Dylan Scott is a GOVERNING staff writer.E-mail: firstname.lastname@example.org
A new California law eliminating city redevelopment agencies could put dozens of projects in danger of being halted and lead to the layoffs of dozens of employees in Los Angeles, the Los Angeles Times reports.
The Los Angeles City Council received a report Tuesday estimating that dismantling the agency, but retaining its employees and operations in other departments could cost the city up to $109 million in new expenses, according to the Times. "We can't afford it," City Administrative Officer Miguel Santana told the newspaper.
A committee that includes Mayor Antonio Villaraigosa and four council members recommended Santana begin laying off 192 redevelopment employees, according to the Times. Projects such as a "clean tech" business campus near the Los Angeles River and low-income housing projects near downtown and along Washington Boulevard could lose millions of dollars in funding, the newspaper reported.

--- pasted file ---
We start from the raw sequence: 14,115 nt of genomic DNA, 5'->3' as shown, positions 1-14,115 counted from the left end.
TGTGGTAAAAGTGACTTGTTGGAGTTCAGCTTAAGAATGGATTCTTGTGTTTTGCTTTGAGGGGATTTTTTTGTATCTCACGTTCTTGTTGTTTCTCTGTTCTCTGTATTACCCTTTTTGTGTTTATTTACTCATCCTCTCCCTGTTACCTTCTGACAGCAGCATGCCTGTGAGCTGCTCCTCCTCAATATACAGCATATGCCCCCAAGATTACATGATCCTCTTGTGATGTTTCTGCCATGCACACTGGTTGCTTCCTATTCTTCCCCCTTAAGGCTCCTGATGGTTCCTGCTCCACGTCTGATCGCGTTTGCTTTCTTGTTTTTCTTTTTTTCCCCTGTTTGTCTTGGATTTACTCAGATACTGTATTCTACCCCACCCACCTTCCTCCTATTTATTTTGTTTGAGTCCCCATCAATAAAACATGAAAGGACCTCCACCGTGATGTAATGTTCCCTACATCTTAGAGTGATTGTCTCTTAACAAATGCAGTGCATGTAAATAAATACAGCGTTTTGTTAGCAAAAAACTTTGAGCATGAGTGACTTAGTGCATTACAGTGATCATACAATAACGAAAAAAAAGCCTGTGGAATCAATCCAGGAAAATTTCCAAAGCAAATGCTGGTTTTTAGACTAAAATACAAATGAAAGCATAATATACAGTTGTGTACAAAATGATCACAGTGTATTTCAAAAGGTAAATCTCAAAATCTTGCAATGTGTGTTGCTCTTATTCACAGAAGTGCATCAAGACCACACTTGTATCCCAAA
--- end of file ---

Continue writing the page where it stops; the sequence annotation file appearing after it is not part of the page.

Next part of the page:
Last year's law passed by the state legislature eliminated more than 400 redevelopment agencies statewide. Most of the $5 billion in property taxes that provided funding to those agencies will now be funneled to the state, counties and school districts. The law allows "successor" agencies to finish the projects already undertaken by the redevelopment agencies, but also requires them to sell off assets.
The California Supreme Court upheld the law in December after a challenge by the California Redevelopment Association and the California League of Cities, according to the Los Angeles Daily News. Gov. Jerry Brown praised the court's decision, saying that it "validates a key component of the state budget and guarantees more than $1 billion of ongoing funding for schools and public safety," according to the Daily News.